Research has shown that mental noting and labelling help us to improve the emotional wiring in our brains. It produces a relaxing effect in our body, which helps us detach from thoughts. We stop identifying so personally with our thoughts and reacting emotionally to them. Rather than getting caught up in our thoughts, we train our minds to note and label. Then we have more choice in terms of which thoughts we can intentionally pay attention to. By riding the rumination or emotion with our attention, through noting and labelling, we can free ourselves from excessive preoccupation or reactivity, becoming calmer, being more able to turn to the good things in our lives.
- In this practice, you have a primary object and secondary object of attention. That is, your primary object is your chosen point of focus that you wish to pay attention to and the secondary object is whatever arises in your present field of awareness which you will use for labelling. The primary object of attention could vary such as breath awareness, body scan, mindful walking or an everyday task. In the labelling technique, you choose to label the secondary object as you become conscious of it.
Here are the steps for the labelling practice:
• Choosing a comfortable position such as sitting, lying down, or walking.
• Choosing a primary point of focus: the breath, the footsteps, body scan or daily activity. If you wish you can further anchor your mind by labelling your primary point of focus such as while you are breathing saying “in” and “out”, or labelling the footstep saying “right” and “left” as you are mindfully walking.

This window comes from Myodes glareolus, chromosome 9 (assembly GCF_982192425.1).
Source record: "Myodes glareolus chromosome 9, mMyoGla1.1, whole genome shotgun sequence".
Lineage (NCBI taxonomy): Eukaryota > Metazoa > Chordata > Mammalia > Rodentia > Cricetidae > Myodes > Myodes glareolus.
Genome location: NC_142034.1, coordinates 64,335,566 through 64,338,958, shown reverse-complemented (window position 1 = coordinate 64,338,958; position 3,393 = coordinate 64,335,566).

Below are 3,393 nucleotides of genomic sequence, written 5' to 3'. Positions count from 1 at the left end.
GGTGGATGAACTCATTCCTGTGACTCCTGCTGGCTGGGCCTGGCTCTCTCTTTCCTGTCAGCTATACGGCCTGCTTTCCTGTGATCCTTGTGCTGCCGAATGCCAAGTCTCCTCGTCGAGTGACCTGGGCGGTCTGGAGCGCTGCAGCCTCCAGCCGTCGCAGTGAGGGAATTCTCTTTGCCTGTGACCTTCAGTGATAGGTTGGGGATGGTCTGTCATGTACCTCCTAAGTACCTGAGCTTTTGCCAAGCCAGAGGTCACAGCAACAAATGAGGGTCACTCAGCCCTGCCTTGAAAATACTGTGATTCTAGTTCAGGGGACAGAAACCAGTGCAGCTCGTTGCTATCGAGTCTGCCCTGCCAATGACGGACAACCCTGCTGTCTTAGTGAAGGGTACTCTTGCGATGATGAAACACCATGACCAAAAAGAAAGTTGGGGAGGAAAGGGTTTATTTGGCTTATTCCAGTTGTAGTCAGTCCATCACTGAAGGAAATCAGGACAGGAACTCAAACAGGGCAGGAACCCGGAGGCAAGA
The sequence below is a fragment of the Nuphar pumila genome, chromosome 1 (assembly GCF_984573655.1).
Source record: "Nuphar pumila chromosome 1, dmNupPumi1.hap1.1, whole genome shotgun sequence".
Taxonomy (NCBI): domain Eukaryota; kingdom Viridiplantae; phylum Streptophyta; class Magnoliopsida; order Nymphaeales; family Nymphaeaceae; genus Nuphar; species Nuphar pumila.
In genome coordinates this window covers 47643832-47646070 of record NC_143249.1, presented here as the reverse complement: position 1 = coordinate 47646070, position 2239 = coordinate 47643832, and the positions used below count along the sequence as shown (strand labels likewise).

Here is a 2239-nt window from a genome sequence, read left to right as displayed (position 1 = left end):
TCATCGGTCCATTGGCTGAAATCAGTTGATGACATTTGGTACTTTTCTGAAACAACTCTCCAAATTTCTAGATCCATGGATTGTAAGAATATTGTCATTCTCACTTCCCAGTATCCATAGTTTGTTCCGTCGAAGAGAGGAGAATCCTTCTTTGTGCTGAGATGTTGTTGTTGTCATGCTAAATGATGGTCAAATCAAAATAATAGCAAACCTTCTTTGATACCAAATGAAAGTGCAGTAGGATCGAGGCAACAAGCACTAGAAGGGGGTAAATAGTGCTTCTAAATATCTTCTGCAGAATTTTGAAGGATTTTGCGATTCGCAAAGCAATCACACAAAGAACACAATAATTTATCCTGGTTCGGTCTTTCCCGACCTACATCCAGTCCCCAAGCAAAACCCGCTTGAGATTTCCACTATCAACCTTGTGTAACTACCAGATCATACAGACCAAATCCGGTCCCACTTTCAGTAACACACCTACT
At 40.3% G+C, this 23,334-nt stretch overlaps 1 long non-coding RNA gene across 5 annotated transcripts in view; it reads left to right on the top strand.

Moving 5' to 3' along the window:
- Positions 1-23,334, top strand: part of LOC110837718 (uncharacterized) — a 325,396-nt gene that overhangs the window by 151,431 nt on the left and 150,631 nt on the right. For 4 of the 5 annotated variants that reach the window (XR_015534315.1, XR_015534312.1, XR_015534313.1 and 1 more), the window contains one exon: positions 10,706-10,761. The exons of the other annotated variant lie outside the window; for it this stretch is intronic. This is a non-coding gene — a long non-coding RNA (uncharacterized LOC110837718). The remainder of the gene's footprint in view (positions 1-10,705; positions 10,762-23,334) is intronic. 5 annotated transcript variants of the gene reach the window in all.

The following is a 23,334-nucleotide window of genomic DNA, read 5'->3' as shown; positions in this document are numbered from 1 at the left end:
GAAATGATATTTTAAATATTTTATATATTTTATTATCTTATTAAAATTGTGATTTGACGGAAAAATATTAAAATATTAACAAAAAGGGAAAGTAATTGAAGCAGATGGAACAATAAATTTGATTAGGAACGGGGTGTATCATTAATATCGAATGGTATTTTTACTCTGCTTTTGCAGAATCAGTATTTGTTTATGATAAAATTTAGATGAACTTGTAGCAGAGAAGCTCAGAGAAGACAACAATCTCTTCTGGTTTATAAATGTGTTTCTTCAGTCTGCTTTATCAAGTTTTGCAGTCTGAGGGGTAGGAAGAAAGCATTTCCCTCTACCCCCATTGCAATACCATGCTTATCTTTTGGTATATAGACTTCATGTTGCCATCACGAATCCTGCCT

• As appropriate, noticing mind wandering such as thought, physical sensations or feelings.
• Giving it a descriptive word, a neutral label as an observer which can be a verb or a noun. For example, upon hearing a sound you can say “hearing” without thinking further about the sound. Other labels could be: “seeing”, “touching”, “feeling”, and “thinking”. Some mental activity may be specifically named such as “worrying”, “wanting”, “planning”, “resisting”, “remembering”. You can label emotions by saying: “this is fear” or “this is anger” and then describe the physical sensations associated with it, such as “tightness”, or “heaviness”.
• And once you have labelled what was there in your mind, you can re-anchoring your attention onto the breath, the footsteps or whatever else you chose as your primary point of focus.
• Beginning again and again as necessary, and strengthening your mindfulness muscles … your awareness.
• Notice also the tone of your labelling, using a gentle friendly inner voice. You can note and label, either mentally in your mind or aloud (if you are alone). By saying it aloud, you engage the mind further.
Give it a go! Step back and enjoy the freedom of being the wise and kind observer of your mind!
Copyright © 2015 Bloomfield Psychology | Responsive Web Design & Development by PCD